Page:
Bullpen:

 

Rhiner Cruz is interesting because he throws hard, but the reason that the Astros were able to acquire him in the Rule 5 draft was because he simply has no control of his pitches. He could possibly figure it out with that velocity. I’m guessing he will spend all of next year in the minors working on his mechanics, but unless something clicks, he isn’t a big league pitcher.

Jorge De Leon is actually a converted position player that pitched in High A Lancaster this year. He struggled, as one would expect a pitcher in Lancaster to do, but he didn’t show the strikeout rate that you want to see from a guy on your 40 man roster in High A. In watching him, it looks like he has good movement on his pitches, with a fastball that isn’t straight at 93 MPH and a pretty nasty slider. However, his control was pretty poor. He is the kind of guy that could put it all together, but probably isn’t worth being on a 40 man roster, even the Astros 40 man.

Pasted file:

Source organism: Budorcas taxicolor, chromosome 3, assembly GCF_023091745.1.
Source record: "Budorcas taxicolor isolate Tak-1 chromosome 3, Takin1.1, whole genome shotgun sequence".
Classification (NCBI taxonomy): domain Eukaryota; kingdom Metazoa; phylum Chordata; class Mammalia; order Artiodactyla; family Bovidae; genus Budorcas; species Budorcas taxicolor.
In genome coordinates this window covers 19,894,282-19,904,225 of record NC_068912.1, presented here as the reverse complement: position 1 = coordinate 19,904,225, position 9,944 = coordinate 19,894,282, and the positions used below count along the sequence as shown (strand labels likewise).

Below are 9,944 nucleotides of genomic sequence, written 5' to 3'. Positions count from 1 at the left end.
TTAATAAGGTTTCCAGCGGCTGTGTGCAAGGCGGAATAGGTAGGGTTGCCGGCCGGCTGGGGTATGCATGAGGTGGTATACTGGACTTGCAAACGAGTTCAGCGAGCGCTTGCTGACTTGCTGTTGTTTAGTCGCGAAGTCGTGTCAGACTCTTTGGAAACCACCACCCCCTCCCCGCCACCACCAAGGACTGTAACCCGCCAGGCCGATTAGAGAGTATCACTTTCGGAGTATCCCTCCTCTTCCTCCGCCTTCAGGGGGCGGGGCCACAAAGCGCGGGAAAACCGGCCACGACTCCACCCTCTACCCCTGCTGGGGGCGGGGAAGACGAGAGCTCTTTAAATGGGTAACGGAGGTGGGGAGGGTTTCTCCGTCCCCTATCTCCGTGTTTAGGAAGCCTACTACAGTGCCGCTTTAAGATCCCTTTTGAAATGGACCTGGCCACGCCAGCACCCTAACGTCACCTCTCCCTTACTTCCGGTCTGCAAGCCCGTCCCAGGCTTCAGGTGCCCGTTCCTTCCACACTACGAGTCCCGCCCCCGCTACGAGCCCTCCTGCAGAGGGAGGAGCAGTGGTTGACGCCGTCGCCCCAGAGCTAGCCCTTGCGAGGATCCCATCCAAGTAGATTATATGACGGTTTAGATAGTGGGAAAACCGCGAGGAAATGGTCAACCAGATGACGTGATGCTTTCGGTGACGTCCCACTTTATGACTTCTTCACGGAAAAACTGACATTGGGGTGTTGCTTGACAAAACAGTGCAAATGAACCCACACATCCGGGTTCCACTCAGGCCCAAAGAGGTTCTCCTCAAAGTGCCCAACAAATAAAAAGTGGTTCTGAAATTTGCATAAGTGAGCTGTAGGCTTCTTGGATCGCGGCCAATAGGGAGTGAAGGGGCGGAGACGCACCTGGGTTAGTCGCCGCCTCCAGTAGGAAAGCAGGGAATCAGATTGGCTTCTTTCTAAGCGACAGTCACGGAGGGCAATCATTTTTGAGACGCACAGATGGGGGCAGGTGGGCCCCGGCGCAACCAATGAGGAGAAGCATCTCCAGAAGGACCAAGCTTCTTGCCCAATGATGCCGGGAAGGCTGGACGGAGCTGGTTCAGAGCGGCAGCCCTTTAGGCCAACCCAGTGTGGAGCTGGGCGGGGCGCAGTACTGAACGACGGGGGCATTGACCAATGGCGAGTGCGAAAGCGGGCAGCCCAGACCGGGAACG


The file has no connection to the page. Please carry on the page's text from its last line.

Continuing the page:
I have always liked Enerio Del Rosario‘s ground-ball rate, but he turns 27 in the off-season and has yet to have really any MLB success. He doesn’t throw very hard and the arm angle is not desirable. I don’t see how he is part of the future for the Astros and unfortunately may become a AAA lifer.

Arcenio Leon pitched in AA this year (not particularly well with a 4.30 FIP as a reliever), and has a big slider (86 MPH) that sweeps across the plate. His velocity is impressive, and he can sink it a little bit and mix in a decent change. His control looked pretty poor when I saw him (and he has always walked too many batters). At age 26, it is doubtful that he can be an impactful pitcher (you see the potential for good swing and miss stuff but the age is discouraging) in the big leagues.

Fernando Rodriquez is already 28 and has a career 113 FIP – as a reliever. He has a good fastball (93.1 MPH average but he can run it up to 95-96) and a good strikeout rate, but has really struggled with walks. He isn’t arbitration eligible until 2015, so he will get another chance over the next couple of seasons, but there doesn’t seem to be a lot of reason to think he is in the Astros long term plans.